The two recent Round Britain record holders, one in crewed configuration, the other in solo, are embroiled in an almighty head-to-head at the front of the pack in this 2020 edition of the Normandy Channel Race with just hours to go till the denouement. At the heart of the fleet, the rather lively weather conditions in the English Channel have been what one might call selective. At the end of yesterday, some seven Class40s were forced to retire from the race after suffering material damage. The battle lines have been drawn then and the fight continues to rage out on the racetrack for the exhausted sailors. After all, this is the only event in the Class40 championship this year and it is important to hold rank. Roll on the finish!
We hadn’t expected to relive such intensity and such suspense as in previous editions, but the epic of the final sprint resurfaces again and again, year on year, in this very unique race. With some 90 nautical miles to go (at the time of writing) to the finish line off Ouistreham, Crédit Mutuel (158) and Banque du Léman (159) are still neck and neck. A genuine match race continues in heavy seas and the duos made up of Ian Lipinski and Julien Pulvé and Valentin Gautier and Simon Koster both have their sights on the top step of the podium. The final sprint promises to be tough and closely fought, but victory will surely be all the sweeter for it…
Astern of them, the situation is no clearer. Six crews are grouped within 15 miles. Suffice to say that anyone from the 3rd to 8th boat stands a chance of completing the podium in this 11th Normandy Channel Race. The Class 40 No.139, Choix Funéraire, skippered by a crew from Saint Malo have been posting an impressive performance as they slug it out with the duo and long-term race leader from La Trinité aboard the brand-new Redman. Not far behind is the English crew of Ian Hoddle and Jack Trigger on Virgin Media Business who remain in ambush. Equally interesting is the positioning of Free Dom skippered by Thibaut Lefevere and Sebastien Marsset, who are clearly looking to be the first to dip under the Casquets TSS. Placement on the race zone and the cleanness of the manœuvres will be key today if the crews are to succeed.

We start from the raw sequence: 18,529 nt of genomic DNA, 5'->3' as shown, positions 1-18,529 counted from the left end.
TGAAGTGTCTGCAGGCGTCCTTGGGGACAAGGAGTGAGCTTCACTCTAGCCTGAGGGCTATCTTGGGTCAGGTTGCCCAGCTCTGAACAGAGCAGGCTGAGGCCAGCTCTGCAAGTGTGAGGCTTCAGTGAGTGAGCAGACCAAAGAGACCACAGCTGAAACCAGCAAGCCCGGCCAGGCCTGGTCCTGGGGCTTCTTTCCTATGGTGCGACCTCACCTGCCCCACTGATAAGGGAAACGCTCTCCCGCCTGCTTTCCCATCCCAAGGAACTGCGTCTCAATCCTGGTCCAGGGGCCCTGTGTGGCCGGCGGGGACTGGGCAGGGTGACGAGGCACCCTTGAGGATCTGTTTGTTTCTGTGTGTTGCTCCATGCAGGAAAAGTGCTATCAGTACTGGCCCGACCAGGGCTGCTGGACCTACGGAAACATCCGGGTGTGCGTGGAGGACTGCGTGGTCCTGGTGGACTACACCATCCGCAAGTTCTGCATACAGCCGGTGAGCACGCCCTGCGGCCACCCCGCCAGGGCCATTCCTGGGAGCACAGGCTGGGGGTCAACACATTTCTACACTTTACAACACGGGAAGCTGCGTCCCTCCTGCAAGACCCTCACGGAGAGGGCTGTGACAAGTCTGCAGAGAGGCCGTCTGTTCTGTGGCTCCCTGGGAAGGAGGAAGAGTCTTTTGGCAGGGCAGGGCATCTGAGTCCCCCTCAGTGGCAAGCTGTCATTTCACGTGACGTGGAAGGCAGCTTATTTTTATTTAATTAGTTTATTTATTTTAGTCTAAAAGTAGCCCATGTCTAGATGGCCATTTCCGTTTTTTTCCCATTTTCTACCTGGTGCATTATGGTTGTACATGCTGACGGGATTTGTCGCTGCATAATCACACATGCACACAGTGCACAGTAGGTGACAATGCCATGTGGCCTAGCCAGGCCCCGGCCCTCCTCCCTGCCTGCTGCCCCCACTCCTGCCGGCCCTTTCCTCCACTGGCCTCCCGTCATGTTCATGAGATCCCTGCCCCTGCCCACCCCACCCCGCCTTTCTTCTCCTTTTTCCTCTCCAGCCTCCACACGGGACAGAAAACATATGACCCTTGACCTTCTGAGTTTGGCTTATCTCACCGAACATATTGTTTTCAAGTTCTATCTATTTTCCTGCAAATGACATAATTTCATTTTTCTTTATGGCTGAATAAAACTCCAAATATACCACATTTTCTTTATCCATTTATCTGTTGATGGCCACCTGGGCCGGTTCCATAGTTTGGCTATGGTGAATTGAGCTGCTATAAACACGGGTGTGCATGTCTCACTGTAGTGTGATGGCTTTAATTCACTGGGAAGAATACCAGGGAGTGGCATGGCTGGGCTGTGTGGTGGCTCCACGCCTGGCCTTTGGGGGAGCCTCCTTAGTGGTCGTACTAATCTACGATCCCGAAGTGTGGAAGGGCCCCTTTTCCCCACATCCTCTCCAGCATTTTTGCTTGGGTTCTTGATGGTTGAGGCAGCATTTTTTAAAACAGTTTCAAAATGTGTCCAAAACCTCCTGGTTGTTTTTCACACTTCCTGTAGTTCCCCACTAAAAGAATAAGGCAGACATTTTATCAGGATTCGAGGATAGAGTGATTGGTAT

The 25-30-knot NE’ly breeze, combined with the strong springs have prompted several crews to take shelter in the ports dotted along the south coast of England. This is permitted for a minimum of two hours in the Sailing Instructions of course, but where crews stop off in a port, the skippers can break the seal on their engine and send photographic evidence of the new seal before setting sail again. It’s worth noting that right now, American father and son team on Kite, Greg and Hannes Leonard, still remain out on the racetrack in the hope off picking off some of their rivals towards the tail-end of the fleet whilst they’re sheltering. However things play out for them, this Normandy Channel Race is sure to be a race to remember for the young 16-year-old.
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